What is your favourite piece of work by yourself? Tell us more about it . Aw, man, that’s tough! They’re like my babies, I am attached to them all in different ways. I’m partial to
Josephine Crampton’s Companion
because I love her straightforward gaze and I had such a blast collaging that robot, much as I had a great time with the steampunk rhino in
Salome, Queen of Chalcedony
But I have to say that Sabina and the Full Moon is closest to my heart because it’s such a sexy piece and the story makes me cry even though it’s entirely made up! So how do you like that, I managed to mention three!
What are the 3 most popular items in your shop ? The MOST popular items are the sold ones, and they aren’t in my shop anymore, but everybody loves Captain Octavio
The link is to a fridge magnet version because the original is in an exhibit. He was one of the first steampunk pieces I did, and he’s a lot of people’s favorite. I have lots of vintage pictures of handsome men, but none are as beautiful as Octavio!
I have a fascination with deep sea fish and I incorporated them into a piece featuring Octavio’s sons that’s also been popular,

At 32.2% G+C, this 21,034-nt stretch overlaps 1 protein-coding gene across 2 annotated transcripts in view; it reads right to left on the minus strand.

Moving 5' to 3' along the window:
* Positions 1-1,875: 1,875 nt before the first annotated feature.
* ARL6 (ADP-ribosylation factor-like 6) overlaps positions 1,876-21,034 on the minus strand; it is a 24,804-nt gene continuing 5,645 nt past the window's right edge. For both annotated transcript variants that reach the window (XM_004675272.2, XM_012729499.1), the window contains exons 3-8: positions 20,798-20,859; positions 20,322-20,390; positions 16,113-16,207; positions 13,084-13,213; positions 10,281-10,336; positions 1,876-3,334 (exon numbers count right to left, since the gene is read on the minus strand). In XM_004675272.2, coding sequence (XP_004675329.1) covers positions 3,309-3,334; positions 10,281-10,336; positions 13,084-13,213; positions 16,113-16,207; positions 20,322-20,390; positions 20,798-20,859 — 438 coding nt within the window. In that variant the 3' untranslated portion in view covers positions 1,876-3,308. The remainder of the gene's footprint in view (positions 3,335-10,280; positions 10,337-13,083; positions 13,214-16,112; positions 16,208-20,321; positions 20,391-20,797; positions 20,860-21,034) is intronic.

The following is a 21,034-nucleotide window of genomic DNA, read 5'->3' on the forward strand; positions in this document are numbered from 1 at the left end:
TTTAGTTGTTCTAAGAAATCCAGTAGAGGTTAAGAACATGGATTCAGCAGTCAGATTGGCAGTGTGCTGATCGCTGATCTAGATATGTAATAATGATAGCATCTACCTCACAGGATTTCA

Deep Sea Souvenirs
I am working on a companion piece that depicts the revenge of the fish – they’re holding the boys decapitated heads on strings. My mind is a strange place…
Absinthe seems to be a popular current obsession, and the original of this piece sold right away. The magnet and prints are popular as well.
What is your newest piece ? My newest piece isn’t completed yet, but I’m excited about it. Like many steampunkers, I’m fascinated with Nikola Tesla, and I’m working on a shadowbox featuring his (fictitious) insane older brother, Grigor. I also recently provided Capt. Octavio with a wife, Lucinda . She was a lot of fun to do.